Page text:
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Hackaday Links: March 12, 2023

With a long history of nearly universal hate for their products, you’d think printer manufacturers would by now have found ways to back off from the policies that only seem to keep aggravating customers. But rather than make it a financially wiser decision to throw out a printer and buy a new one than to buy new ink cartridges or toners, manufacturers keep coming up with new and devious ways to piss customers off. Case in point: Hewlett-Packard now seems to be bricking printers with third-party ink cartridges. Reports from users say that a new error message has popped up on screens of printers with non-HP cartridges installed warning that further use of the printer has been blocked. Previously, printers just warned about potential quality issues from non-HP consumables, but now they’re essentially bricked until you cough up the money for legit HP cartridges. Users who have contacted HP support say that they were told the change occurred because of a recent firmware update sent to the printer, so that’s comforting.

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Malamud’s General Index: Research Gist, No Slap On The Wrist

Tired of that unsettling feeling you get from looking for paywalled papers on that one site that shall not be named? Yeah, us too. But now there’s an alternative that should feel a little less illegal: this new index of the world’s research papers over on the Internet Archive.

It’s an index of words and short phrases (up to five words) culled from approximately 107 million research papers. The point is to make it easier for scientists to gain insights from papers that they might not otherwise have access to. The Index will also make it easier for computerized analysis of the world’s research. Call it a gist machine.

Technologist Carl Malamud created this index, which doesn’t contain the full text of any paper. Some of the researchers with early access to the Index said that it is quite helpful for text mining. The only real barrier to entry is that there is no web search portal for it — you have to download 5TB of compressed files and roll your own program. In addition to sentence fragments, the files contain 20 billion keywords and tables with the papers’ titles, authors, and DOI numbers which will help users locate the full paper if necessary.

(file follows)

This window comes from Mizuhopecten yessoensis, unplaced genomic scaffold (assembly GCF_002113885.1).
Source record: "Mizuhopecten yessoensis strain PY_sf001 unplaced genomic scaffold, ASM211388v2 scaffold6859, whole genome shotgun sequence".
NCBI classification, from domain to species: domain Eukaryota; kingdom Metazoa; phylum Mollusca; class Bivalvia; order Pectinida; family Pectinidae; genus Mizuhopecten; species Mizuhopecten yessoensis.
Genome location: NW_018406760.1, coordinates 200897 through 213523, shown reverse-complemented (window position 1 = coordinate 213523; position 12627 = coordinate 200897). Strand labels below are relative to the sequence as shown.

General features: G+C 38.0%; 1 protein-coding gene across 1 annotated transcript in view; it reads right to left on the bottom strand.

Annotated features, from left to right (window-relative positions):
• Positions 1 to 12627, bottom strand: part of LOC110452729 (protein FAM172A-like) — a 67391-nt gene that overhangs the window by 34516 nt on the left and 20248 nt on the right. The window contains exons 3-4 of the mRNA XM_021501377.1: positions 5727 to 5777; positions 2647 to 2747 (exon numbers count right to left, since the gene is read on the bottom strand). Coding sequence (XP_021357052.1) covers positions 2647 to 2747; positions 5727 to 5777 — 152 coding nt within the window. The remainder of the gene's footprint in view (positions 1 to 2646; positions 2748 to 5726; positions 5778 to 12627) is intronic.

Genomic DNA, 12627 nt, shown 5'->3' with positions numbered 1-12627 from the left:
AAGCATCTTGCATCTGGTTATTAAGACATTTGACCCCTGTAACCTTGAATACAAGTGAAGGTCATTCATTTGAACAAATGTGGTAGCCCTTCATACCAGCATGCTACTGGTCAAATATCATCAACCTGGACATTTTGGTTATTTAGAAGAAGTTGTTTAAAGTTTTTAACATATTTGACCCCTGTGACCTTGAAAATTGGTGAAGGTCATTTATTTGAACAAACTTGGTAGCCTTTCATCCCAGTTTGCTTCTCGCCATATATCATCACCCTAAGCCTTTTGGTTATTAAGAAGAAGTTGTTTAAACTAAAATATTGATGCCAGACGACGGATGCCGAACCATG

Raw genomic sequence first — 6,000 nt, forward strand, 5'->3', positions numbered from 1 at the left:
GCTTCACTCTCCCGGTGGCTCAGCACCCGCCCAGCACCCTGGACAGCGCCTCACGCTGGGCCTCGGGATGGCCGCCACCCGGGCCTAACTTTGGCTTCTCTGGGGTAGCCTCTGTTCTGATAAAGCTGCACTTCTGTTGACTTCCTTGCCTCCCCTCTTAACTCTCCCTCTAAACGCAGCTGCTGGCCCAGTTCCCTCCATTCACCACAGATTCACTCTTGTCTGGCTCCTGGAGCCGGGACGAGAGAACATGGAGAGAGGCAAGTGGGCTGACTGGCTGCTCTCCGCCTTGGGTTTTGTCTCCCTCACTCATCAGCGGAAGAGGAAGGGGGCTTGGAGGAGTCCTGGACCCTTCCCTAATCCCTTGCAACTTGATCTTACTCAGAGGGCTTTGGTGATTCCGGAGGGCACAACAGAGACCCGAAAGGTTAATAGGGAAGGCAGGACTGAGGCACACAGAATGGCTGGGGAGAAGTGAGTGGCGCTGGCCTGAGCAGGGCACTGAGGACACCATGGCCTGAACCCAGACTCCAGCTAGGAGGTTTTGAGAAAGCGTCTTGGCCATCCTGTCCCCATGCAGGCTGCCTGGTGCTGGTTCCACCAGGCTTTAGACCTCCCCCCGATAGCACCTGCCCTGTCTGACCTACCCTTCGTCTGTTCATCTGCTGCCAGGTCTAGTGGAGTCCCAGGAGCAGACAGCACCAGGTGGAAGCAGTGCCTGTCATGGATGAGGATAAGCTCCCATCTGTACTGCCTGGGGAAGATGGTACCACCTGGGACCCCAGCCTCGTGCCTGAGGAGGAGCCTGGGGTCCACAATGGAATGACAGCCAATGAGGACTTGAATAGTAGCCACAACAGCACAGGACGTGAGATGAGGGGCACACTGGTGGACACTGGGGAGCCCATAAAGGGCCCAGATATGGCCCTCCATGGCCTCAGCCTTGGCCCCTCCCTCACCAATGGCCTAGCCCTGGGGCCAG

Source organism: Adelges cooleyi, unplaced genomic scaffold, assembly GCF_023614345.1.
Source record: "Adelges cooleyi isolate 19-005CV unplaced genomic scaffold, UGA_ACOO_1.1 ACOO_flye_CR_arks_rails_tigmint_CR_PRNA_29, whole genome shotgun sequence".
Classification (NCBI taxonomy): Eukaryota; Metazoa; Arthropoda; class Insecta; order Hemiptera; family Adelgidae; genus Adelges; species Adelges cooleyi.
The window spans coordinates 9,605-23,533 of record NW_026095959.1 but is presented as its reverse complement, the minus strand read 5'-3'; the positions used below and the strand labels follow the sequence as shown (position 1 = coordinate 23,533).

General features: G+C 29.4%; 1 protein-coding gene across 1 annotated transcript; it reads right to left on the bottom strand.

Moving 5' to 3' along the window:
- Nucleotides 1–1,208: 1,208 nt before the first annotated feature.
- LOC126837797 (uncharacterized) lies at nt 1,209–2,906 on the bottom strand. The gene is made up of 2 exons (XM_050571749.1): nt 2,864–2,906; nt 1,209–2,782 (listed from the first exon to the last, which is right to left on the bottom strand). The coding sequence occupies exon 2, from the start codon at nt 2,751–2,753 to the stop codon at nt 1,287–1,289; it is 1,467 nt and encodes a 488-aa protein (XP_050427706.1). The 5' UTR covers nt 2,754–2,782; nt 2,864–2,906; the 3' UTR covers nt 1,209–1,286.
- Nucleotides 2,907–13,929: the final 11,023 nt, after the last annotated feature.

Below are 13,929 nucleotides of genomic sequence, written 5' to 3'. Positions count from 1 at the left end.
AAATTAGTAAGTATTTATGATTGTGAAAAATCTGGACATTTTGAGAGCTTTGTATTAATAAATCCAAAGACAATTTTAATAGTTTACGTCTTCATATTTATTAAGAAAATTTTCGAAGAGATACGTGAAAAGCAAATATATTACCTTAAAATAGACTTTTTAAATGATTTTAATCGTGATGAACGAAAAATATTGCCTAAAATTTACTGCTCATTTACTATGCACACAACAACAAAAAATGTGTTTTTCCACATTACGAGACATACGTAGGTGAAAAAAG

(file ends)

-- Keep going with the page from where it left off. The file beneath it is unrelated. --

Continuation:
Nature’s write-up makes a salient point: how could Malamud have made this index without access to all of those papers, paywalled and otherwise? Malamud admits that he had to get copies of all 107 million articles in order to build the thing, and that they are safe inside an undisclosed location somewhere in the US. And he released the files under Public Resource, a non-profit he founded in Sebastopol, CA. But we have to wonder how different this really is from say, the Google Books N-Gram Viewer, or Google Scholar. Is the difference that Google is big enough to say they’re big enough get away with it?

If this whole thing reminds you of another defender of free information, remember that you can (and should) remove the DRM from his e-book of collected writings.

Via r/technology

Sci-Hub: Breaking Down The Paywalls

There’s a battle going on in academia between the scientific journal publishing companies that have long served as the main platform for peer review and spreading information, and scientists themselves who just want to share and have access to the work of their fellows. arxiv.org launched the first salvo, allowing researchers in physics to self-publish their own papers, and has gained some traction in mathematics and computer science. The Public Library of Science journals focus on biology and medicine and offer peer review services. There are many others, and even the big firms have been forced to recognize the importance of open science publication.

But for many, that’s still not enough. The high prestige journals, and most past works, are stuck behind paywalls. Since 2011, Sci-Hub has taken science publishing open by force, illegally obtaining papers and publishing them in violation of copyright, but at the same time facilitating scientific research and providing researchers in poorer countries with access that their rich-world colleagues take for granted. The big publishing firms naturally fought back in court and won, and with roughly $20 million of damages, drove Sci-Hub’s founder underground.

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